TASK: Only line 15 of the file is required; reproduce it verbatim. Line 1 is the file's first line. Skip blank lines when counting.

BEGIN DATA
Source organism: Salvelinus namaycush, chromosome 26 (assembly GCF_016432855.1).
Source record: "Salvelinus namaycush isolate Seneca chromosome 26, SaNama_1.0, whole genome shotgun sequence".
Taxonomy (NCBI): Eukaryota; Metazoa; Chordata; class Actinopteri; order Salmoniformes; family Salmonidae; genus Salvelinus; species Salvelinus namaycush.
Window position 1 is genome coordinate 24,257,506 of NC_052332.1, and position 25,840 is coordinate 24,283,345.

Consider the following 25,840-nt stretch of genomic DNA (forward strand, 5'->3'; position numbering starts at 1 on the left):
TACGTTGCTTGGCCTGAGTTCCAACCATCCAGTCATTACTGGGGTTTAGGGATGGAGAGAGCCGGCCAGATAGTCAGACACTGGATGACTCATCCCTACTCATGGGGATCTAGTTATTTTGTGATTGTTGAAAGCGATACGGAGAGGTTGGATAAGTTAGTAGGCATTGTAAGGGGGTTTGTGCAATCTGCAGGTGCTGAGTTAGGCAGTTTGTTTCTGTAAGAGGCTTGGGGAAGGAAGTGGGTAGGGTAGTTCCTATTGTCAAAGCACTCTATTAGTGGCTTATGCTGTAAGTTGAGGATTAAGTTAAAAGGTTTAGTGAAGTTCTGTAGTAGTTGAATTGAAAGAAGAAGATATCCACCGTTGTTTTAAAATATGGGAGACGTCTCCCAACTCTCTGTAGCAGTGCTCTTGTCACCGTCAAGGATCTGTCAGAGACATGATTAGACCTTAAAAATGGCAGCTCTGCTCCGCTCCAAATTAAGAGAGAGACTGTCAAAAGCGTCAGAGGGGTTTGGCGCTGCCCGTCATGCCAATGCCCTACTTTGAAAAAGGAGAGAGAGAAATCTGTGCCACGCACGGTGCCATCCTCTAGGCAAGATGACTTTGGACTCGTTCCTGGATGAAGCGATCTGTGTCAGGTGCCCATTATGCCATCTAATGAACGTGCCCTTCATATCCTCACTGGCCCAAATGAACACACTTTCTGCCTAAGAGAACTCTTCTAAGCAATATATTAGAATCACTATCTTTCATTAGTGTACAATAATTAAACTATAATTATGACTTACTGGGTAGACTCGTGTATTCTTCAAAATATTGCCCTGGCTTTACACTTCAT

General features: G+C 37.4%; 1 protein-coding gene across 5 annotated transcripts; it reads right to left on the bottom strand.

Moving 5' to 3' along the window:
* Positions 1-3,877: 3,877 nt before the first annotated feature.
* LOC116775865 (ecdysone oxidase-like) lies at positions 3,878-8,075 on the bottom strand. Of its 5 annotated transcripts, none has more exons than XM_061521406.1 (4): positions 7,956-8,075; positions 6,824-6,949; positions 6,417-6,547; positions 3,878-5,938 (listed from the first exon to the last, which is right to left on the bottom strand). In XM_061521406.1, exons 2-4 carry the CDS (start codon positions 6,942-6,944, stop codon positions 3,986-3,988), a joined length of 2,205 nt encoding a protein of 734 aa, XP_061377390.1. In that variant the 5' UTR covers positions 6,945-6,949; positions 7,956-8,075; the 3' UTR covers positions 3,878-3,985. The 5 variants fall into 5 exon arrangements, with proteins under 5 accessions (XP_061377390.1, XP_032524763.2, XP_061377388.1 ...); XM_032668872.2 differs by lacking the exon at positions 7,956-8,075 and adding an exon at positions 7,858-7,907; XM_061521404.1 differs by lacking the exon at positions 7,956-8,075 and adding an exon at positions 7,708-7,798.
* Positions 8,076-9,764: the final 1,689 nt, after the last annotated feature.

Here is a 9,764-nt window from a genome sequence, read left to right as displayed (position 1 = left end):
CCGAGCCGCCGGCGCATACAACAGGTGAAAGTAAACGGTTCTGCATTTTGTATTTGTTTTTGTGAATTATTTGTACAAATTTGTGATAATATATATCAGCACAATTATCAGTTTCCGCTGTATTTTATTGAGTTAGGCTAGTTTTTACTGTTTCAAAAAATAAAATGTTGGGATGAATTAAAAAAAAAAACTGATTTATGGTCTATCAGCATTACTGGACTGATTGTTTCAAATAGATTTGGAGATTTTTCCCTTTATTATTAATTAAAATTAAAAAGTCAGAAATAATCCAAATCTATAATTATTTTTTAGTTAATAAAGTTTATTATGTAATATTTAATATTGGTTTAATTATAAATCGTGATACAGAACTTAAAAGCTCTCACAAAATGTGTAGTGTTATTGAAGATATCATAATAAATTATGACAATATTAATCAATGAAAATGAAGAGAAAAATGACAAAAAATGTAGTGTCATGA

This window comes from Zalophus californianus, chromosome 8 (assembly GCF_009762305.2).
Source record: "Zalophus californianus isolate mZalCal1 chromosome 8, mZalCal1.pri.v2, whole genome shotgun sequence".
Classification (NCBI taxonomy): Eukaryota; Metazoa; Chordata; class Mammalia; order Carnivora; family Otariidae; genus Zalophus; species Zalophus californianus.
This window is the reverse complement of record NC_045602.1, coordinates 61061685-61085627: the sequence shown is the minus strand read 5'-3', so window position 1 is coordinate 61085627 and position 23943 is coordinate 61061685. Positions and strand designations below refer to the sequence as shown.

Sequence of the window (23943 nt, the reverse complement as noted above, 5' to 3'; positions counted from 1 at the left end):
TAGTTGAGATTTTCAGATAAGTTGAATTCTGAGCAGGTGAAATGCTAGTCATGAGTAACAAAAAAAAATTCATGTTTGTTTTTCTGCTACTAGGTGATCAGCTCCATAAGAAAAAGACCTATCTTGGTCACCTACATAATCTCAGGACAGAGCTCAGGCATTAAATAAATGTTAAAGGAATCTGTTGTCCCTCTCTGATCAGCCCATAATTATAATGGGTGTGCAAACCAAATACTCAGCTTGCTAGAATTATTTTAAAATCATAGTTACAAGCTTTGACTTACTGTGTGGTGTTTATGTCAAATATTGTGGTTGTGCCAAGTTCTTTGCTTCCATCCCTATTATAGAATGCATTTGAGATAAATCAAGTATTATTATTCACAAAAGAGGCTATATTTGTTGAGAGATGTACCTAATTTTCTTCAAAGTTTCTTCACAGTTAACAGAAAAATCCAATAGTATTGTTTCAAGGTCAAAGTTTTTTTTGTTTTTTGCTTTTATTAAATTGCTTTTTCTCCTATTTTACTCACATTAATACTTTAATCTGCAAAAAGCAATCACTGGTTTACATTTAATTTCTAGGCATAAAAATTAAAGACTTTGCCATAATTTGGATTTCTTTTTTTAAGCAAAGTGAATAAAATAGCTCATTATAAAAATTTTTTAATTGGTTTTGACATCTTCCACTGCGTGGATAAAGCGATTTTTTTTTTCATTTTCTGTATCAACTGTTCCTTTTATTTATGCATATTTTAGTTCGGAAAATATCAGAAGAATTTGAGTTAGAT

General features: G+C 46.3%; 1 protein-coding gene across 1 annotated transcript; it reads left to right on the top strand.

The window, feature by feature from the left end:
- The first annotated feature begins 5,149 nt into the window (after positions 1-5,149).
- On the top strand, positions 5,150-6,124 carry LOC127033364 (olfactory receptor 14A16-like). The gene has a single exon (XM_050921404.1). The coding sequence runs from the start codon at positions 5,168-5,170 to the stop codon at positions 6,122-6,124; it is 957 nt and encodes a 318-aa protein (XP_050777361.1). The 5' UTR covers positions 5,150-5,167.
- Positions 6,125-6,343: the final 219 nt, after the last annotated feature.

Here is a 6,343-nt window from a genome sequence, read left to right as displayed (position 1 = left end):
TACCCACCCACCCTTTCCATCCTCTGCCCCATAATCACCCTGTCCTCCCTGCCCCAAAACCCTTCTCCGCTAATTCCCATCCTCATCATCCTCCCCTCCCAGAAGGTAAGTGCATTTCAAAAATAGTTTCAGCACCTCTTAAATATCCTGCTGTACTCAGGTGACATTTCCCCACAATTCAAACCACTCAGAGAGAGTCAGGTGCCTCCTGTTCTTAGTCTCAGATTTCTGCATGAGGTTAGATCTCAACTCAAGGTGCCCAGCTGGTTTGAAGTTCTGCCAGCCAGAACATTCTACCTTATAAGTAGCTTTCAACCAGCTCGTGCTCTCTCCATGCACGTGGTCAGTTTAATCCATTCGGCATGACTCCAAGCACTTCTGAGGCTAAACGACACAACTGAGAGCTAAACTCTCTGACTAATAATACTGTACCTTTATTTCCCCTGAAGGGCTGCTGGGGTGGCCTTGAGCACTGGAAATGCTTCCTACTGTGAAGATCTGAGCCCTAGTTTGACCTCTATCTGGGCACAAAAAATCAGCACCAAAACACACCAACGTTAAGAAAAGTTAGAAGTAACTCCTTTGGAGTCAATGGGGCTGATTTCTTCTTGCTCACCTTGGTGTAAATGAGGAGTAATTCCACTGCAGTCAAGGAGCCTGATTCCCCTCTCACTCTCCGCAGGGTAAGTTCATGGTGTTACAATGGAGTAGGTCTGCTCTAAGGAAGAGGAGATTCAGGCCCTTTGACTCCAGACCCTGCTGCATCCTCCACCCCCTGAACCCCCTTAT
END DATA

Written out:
Source record: "Zalophus californianus isolate mZalCal1 chromosome 8, mZalCal1.pri.v2, whole genome shotgun sequence".